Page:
The other day I ran into a good friend at Starbucks. The conversation soon turned to the college admissions scandal and we both expressed amazement people would go to such extremes to get their children into elite schools.
Before we parted ways she recommended a great book called “Where You Go Is Not Who You’ll Be,” by New York Times columnist Frank Bruni. I bought a copy and immersed myself in the book, gaining a lot of useful insights in the process.
Why do some people go to great lengths to get their kids into elite schools? Many believe that the prestige of a Yale or USC degree will bring almost automatic success in life. Others think a faculty of prominent researchers will translate to a better education. There are those who think that both peers and professors at elite schools will provide invaluable connections that assure jobs and internships, or that the highly ranked schools have something to offer that others don’t.
Bruni addresses all of these assumptions and more by looking at what the data say. The answers are startling, interesting and useful. I’m willing to offer this much of a preview: the best schools do not have a lock on delivering the best education for the majority of students.
What are some of the qualities that help students get the best college education, no matter where they go? It turns out that in order to see clearly, you have to turn the telescope around. It’s not the college or university so much as the student and what he or she does with the opportunities available at almost any school.
One of the keys is motivation. Successful students have the motivation and initiative to do more than the minimum and to be persistent. This can mean petitioning to take a certain class, or filling out an application for a particular program, then following up and making him/herself visible. It means looking into specialty programs, or attending lectures and other programs, then having the gumption to speak to the speaker.
A second quality of successful students is creativity or as Apple once put it in an advertising campaign, “Think Different.” Most students ask for precise guidelines on a paper that is due; how long, how many footnotes, or how many resources must be used? Successful students ask, “What could I do that is unique in terms of content or presentation?”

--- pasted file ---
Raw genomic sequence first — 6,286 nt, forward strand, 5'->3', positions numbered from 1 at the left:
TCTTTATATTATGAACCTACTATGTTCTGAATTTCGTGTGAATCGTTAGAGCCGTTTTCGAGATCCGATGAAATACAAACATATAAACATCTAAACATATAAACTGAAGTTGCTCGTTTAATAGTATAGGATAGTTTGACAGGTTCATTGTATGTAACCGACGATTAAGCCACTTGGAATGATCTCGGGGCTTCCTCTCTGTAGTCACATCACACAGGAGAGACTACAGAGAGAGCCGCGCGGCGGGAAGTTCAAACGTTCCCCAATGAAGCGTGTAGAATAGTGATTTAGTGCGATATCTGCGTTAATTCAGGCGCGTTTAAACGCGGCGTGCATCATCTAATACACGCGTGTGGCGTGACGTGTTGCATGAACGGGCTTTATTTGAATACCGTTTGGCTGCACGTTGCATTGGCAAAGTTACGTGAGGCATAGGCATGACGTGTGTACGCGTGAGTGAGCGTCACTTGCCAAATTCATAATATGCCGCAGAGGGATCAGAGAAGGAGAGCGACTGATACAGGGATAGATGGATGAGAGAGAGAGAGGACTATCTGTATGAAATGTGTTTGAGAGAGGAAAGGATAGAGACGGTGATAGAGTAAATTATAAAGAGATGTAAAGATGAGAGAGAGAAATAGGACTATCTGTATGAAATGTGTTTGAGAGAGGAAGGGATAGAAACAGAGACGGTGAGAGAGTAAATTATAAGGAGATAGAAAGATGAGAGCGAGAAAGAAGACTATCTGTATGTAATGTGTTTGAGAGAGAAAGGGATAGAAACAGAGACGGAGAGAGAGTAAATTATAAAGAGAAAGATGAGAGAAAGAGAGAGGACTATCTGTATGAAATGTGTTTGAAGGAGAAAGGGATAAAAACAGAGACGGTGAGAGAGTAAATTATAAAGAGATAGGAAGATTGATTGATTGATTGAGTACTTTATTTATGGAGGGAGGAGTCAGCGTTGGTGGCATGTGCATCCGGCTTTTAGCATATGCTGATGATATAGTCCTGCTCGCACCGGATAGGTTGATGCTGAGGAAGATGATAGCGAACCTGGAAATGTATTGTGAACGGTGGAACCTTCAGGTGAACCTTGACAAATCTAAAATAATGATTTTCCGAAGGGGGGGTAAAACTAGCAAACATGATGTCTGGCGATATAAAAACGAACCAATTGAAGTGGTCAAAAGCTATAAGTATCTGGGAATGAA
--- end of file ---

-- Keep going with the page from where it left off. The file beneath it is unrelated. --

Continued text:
A third quality linked to success might best be described as “leveraging.” Colleges and universities have a huge number of options, opportunities and resources available, many of which very few students pursue. The inquisitive student — the successful student — asks faculty and counselors and peers what’s available and then acts on the information, which could be a study-abroad program, a unique internship, or a specialty program-within-a-program such as an entrepreneur program within a business major.
Finally, successful students develop and nurture a passion for their primary interest. Their excitement is easily recognized by faculty who share that interest. It fires inquisitiveness, sustains determination and leads to success.
How can parents help? Start by exposing your child to a variety of different things at a young age, from art to sports. Encourage them to dream and ask “What if?” questions. As they get older, encourage them to keep their options open. If they want to be a professional baseball player, don’t discourage it. Ask them to think of complementary areas or fields that might be associated with baseball such as being a statistician, personal trainer, manager, or an architect specializing in sports facilities.
Most important, share with your student that a great education depends much more on the student’s actions than the college or university’s reputation. Far too many students are pressured by parents to attend schools where the student isn’t comfortable with the pressure, size, curriculum, or social demands. The college or university where you went, or that is highly ranked is not necessarily the best choice for your child. Help her or him find what fits best, rather than what’s famous.